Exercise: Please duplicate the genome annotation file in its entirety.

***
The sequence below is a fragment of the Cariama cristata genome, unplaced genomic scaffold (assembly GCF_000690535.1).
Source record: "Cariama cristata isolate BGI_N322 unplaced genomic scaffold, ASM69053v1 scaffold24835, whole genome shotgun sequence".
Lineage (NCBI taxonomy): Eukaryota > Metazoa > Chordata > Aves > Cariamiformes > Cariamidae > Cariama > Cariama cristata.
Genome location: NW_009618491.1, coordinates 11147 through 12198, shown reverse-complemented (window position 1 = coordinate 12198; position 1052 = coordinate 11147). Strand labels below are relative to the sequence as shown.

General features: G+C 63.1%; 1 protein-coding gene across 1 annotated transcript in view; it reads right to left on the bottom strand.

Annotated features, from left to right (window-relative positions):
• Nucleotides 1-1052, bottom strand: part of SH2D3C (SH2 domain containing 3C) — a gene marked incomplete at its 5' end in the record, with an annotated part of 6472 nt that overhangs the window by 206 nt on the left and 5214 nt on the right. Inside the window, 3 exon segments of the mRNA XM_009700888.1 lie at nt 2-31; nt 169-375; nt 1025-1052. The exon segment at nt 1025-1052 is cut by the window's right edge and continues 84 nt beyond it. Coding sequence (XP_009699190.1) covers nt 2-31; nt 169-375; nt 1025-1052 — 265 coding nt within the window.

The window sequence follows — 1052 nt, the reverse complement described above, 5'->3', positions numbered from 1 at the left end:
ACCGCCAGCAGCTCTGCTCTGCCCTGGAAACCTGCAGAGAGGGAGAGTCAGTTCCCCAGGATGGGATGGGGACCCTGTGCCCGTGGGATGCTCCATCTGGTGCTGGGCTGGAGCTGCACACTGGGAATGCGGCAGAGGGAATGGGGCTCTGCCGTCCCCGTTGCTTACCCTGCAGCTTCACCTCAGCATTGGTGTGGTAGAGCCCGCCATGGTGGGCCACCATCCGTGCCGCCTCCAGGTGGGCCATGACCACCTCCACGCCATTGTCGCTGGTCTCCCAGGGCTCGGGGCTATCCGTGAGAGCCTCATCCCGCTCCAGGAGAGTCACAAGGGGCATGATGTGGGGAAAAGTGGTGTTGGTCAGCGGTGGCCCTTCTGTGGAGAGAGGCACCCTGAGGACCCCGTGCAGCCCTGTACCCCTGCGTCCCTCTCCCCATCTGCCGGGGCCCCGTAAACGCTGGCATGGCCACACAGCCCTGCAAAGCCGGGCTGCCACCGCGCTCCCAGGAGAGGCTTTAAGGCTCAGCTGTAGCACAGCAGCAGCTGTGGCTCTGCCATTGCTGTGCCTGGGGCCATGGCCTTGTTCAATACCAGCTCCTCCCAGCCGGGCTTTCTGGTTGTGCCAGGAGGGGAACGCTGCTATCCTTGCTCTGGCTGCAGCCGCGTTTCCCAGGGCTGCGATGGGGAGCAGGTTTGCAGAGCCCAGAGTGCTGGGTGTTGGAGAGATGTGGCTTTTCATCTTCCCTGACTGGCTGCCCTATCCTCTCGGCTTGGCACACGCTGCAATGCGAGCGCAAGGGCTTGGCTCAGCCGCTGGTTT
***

The sequence below is a fragment of the Cariama cristata genome, unplaced genomic scaffold (assembly GCF_000690535.1).
Source record: "Cariama cristata isolate BGI_N322 unplaced genomic scaffold, ASM69053v1 scaffold24835, whole genome shotgun sequence".
Lineage (NCBI taxonomy): Eukaryota > Metazoa > Chordata > Aves > Cariamiformes > Cariamidae > Cariama > Cariama cristata.
Genome location: NW_009618491.1, coordinates 11147 through 12198, shown reverse-complemented (window position 1 = coordinate 12198; position 1052 = coordinate 11147). Strand labels below are relative to the sequence as shown.

General features: G+C 63.1%; 1 protein-coding gene across 1 annotated transcript in view; it reads right to left on the bottom strand.

Annotated features, from left to right (window-relative positions):
• Nucleotides 1-1052, bottom strand: part of SH2D3C (SH2 domain containing 3C) — a gene marked incomplete at its 5' end in the record, with an annotated part of 6472 nt that overhangs the window by 206 nt on the left and 5214 nt on the right. Inside the window, 3 exon segments of the mRNA XM_009700888.1 lie at nt 2-31; nt 169-375; nt 1025-1052. The exon segment at nt 1025-1052 is cut by the window's right edge and continues 84 nt beyond it. Coding sequence (XP_009699190.1) covers nt 2-31; nt 169-375; nt 1025-1052 — 265 coding nt within the window.

The window sequence follows — 1052 nt, the reverse complement described above, 5'->3', positions numbered from 1 at the left end:
ACCGCCAGCAGCTCTGCTCTGCCCTGGAAACCTGCAGAGAGGGAGAGTCAGTTCCCCAGGATGGGATGGGGACCCTGTGCCCGTGGGATGCTCCATCTGGTGCTGGGCTGGAGCTGCACACTGGGAATGCGGCAGAGGGAATGGGGCTCTGCCGTCCCCGTTGCTTACCCTGCAGCTTCACCTCAGCATTGGTGTGGTAGAGCCCGCCATGGTGGGCCACCATCCGTGCCGCCTCCAGGTGGGCCATGACCACCTCCACGCCATTGTCGCTGGTCTCCCAGGGCTCGGGGCTATCCGTGAGAGCCTCATCCCGCTCCAGGAGAGTCACAAGGGGCATGATGTGGGGAAAAGTGGTGTTGGTCAGCGGTGGCCCTTCTGTGGAGAGAGGCACCCTGAGGACCCCGTGCAGCCCTGTACCCCTGCGTCCCTCTCCCCATCTGCCGGGGCCCCGTAAACGCTGGCATGGCCACACAGCCCTGCAAAGCCGGGCTGCCACCGCGCTCCCAGGAGAGGCTTTAAGGCTCAGCTGTAGCACAGCAGCAGCTGTGGCTCTGCCATTGCTGTGCCTGGGGCCATGGCCTTGTTCAATACCAGCTCCTCCCAGCCGGGCTTTCTGGTTGTGCCAGGAGGGGAACGCTGCTATCCTTGCTCTGGCTGCAGCCGCGTTTCCCAGGGCTGCGATGGGGAGCAGGTTTGCAGAGCCCAGAGTGCTGGGTGTTGGAGAGATGTGGCTTTTCATCTTCCCTGACTGGCTGCCCTATCCTCTCGGCTTGGCACACGCTGCAATGCGAGCGCAAGGGCTTGGCTCAGCCGCTGGTTT